Sunday, April 10, 2011

One More Thing the Baby Boomers Have Trampled

At age fifteen, in the middle of a bleak Canadian winter, I decided to start running.  It was dark, nobody in my small town would see me, a non-athlete, trying to actually do a sport, and if I failed only I would know. Even in my very tiny universe, I knew people who were runners.  They had graduate degrees, gardens, and owned battered Volvos and Subaru wagons.  Once I came out of the closet, they welcomed and encouraged me, inviting me on their Thursday night runs through the snow and talking me past my mental five-mile barrier. 

We were all considered kind of weird back in those days.  Why anyone would willingly jump over snow drifts or even run along a rural highway on a beautiful spring morning? Normal people played hockey, and a little baseball and golf when it got above fifty degrees.  I loved being part of this community of outsiders.  We were not among those who could, by dint of genetically-programmed high-twitch muscles, run a hundred yards really fast.  No, those of us who did this were frequently picked last for the team, too little or skinny or timid to chase after pucks or balls.  A stubborn lot we were, though, and it was thrilling to learn that just by being so we could cover numbers of miles that were impressive to others.  Back in 1984 in rural Ontario, for example, a high school girl who could run a half-marathon was rather special.  Only 1,800 people lived in my town, so it wasn't terribly hard to be special.  But back then, even in the city, runners were considered a little strange.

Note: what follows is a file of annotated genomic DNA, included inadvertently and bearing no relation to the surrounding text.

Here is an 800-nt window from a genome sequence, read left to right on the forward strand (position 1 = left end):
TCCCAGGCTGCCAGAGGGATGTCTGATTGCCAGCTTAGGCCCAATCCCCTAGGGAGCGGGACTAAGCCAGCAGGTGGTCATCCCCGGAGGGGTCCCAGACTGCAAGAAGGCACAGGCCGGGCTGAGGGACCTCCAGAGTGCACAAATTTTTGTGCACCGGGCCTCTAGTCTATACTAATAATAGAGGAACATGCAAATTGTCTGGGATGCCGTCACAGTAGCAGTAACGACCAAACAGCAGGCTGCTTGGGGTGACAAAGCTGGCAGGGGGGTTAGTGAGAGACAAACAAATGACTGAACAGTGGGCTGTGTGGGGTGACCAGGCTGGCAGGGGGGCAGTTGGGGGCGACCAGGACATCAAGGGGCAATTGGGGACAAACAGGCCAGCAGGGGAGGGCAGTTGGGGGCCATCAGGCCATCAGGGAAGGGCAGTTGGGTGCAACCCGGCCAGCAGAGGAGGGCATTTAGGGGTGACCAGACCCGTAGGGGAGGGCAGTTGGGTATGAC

After a long hiatus from calling myself a runner, all of this came back to me when my son decided a couple of years ago to run a 5K with his school.  Now he's decided he loves the sport, so I am working to take my forty four year-old self up from my power-walking state, in which I knock out a good twenty miles a week, to being a runner again, if only to go to races with him and do the odd training run, though I am far slower than he and must catch him after he's blasted through two or three miles beforehand.

A copy of Runner's World, I thought, just sitting around the house, might be a good motivator for both of us, and indeed I read this month's issue from cover to cover.  It addresses with great reverence, as it did thirty years ago, the Boston Marathon.  Boston used to be run by a bunch of misfits.  I knew a couple of guys who qualified for it back then, and they were considered pretty strange, these skinny guys with big brains and the determination to get up at 4:30 in the morning to knock out ten miles. 

Now Boston has become the province of the first guys picked for the team.  They're older now, and to paraphrase Paul Begala, they've smoked all the drugs, had all the sex, made all the money, and had all the authentic experiences.  Except, wait!  There is this race that is over a hundred years old.  And you have to qualify.  That's what matters to the Me Generation.  It's not just any marathon, it's an exclusive club.  And they want in.  Other sports are boring: they can't win the US Open at mid-life, after all.  Only 20,000 runners can run Boston, and 58,000 qualified.  There has been the predictable uproar among the Exceptional Generation, though for those who got there first--alas, merit and money only go so far, and the guy who gets up earliest in the morning to register still beats the busy hedge fund manager whose personal assistant didn't get to the office early that day--it makes them even more special. 

My only solace is that Boston, sturdy Yankee institution that it is, will go on, riding this wave of entitled hissy fits until that generation is finally, finally in the nursing home, or whatever they will call it to forget that they are old.  My son, should he stay on this course and be a runner, might decide he wants to see if his legs can make it up Heartbreak Hill. I hope so. And I, bitter Gen-Xer that I am, will keep running, quietly and slowly, until that moment.  If I can keep my game up, maybe even I, the smallest kid in the class, can run Boston.  Because at long last, those Boomers will be out of my way.  

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